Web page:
Markov chain-based cost-optimal control charts

Control charts can be found in many areas in industry and engineering and even in more remote disciplines. When I started working with control charts, I already had a background in biostatistics, thus I immediately started thinking about healthcare applications. The most basic role of a control chart is to monitor and control a process. Such problems also occur in healthcare, you can think about, for example, the monitoring and controlling of blood lipid or blood sugar levels. This is very similar to the traditional, industrial setting: we have a characteristic we are interested in, we take regular samples and we try to keep the process in-control. The presence of control charts in healthcare is no novelty, there are several examples of quality and financial monitoring. However, we chose to focus on the cost-optimal monitoring of a single patient at a time.

This proved to be a challenging task, as the application of control charts in industry is facilitated by several assumptions which cannot be made in patient monitoring. For the sake of clarity, let us go through some notions used in control chart theory and pair them with their healthcare equivalent: An in-control process represents a healthy patient, thus a shift to out-of-control means some level of disease development. Repair is some kind of healthcare intervention (treatment) such as the administration of medication. Regular sampling can be interpreted as control visits to a medical professional. It quickly became apparent that almost every part of this process involves substantial randomity. In industrial settings, it is often assumed that the shift in the process has a fixed, known size, the repair is perfect and we have total control over the sampling intervals. We had to develop generalisation for all of these parts to be able to properly model the disease development, treatment and sampling.

Our cost-optimal control charts model the disease progression and treatment with distributions, instead of fixed and known values and permits the patients to skip control visits, modelling non-compliance [1]. We associate costs with all the relevant parts of the model: we take into account the healthcare burden generated by the disease and costs due to treatment and sampling. This enables us to find a cost-optimal treatment and monitoring setup, by finding the optimal time between control visits, intervention-requiring disease level and treatment type. The estimation of the total expected cost over a unit time is accomplished through the discretisation of the continuous distributions involved in the model. This way we can describe the model as a discrete time, discrete state space Markov chain, where the states of the chain are the disease level (e.g. blood lipid level of the patient) which are defined (i.e. measured) at the sampling times (i.e. control visits). The expected cost can be calculated using the stationary distribution of this Markov chain. The utility of the model is not exhausted by cost estimation or optimisation: it is also able to model the effect of changes in the setup such as different treatment types, disease stages, changes in patient compliance etc.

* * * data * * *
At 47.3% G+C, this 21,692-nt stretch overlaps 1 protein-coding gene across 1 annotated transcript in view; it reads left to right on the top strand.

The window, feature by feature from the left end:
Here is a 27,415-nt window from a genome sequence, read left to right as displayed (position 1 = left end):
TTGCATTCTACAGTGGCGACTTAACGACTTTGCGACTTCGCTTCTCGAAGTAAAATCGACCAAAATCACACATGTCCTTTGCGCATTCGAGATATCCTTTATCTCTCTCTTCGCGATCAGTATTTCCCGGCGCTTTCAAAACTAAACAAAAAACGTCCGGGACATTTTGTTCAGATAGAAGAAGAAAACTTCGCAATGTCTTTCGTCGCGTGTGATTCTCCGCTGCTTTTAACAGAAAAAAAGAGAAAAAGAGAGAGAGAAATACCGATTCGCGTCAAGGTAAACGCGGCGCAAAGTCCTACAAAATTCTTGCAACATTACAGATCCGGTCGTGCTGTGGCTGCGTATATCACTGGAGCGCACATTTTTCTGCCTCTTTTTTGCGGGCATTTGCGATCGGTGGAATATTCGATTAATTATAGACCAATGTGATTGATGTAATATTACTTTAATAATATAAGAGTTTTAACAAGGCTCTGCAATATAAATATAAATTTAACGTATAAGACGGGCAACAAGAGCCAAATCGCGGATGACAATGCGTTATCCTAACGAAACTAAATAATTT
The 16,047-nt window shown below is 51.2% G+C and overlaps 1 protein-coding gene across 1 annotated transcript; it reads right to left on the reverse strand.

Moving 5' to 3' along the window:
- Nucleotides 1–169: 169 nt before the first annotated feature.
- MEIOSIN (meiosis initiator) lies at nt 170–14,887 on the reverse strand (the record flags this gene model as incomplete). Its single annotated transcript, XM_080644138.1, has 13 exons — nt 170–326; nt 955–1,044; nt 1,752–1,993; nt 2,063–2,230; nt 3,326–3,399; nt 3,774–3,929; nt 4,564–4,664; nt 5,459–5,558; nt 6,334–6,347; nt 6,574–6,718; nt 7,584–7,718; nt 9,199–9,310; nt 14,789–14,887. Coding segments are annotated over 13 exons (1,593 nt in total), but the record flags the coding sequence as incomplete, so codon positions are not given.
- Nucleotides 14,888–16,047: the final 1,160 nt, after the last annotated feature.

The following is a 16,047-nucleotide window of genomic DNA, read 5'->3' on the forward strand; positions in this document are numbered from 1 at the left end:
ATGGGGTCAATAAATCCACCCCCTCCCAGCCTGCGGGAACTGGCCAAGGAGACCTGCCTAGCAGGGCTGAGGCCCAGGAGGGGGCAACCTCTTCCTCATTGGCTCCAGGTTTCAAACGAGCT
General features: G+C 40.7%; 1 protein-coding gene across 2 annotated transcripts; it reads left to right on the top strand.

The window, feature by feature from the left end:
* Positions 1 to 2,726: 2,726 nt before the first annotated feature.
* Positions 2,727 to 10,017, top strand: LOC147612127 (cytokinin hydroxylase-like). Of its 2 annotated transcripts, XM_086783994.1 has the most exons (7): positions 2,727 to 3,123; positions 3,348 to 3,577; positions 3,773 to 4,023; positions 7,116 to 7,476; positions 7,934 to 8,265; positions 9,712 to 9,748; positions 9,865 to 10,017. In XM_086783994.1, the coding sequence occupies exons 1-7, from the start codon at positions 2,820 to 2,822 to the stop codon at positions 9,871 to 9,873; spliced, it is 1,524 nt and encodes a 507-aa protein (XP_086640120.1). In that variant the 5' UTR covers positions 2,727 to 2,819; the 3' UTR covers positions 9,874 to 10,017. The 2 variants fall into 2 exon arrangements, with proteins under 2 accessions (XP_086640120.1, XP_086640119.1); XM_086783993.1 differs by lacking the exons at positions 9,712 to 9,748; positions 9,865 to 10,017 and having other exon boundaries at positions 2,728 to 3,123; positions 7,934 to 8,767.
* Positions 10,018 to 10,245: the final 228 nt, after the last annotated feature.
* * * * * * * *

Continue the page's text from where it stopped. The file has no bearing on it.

Now, I present an example of use for the above described control charts model. We were able to gather data of diabetic patients through the Healthware Consulting Ltd. (Budapest). The monitored characteristic will be the blood sugar level of the patient, which is measured by the glycated haemoglobin level (HbA1c). Insulins and oral antidiabetics (OAD) and these together are considered as treatment types. We were able to estimate all of the model parameters and reached an acceptable level of fit to the empirical data, measured by the HbA1c distribution and expected costs. We were able to estimate the relationship between the expected daily cost, the time between control visits and the critical HbA1c level (which requires intervention). This is summarised by the contour plot attached to the post, which contains the data of both type of therapies together. We can assess that less time between samplings and lower critical level results in lower expected costs. This is as expected, but we can gather further important information, such as the fact that cost dependence on the critical value is only moderate.

One can also compare different therapies using the model. Here, you can view the same contour plot, but separately for the insulin and OAD therapies. It can be seen that OAD therapies are much cheaper. Of course, we did not take into account the context where each type of therapy is used. Still it can be useful to see how costs compare and their relationship to other parameters.

We have several plans for the future of the model. We intend to publish an R package, so the method would become available for public use. We are also looking into ways to further generalise the model and to apply it to other healthcare processes.

[1] Dobi B, Zempléni A. Markov chain-based cost-optimal control charts for health care data. Qual Reliab Engng Int. 2019;1–17.

%d bloggers like this: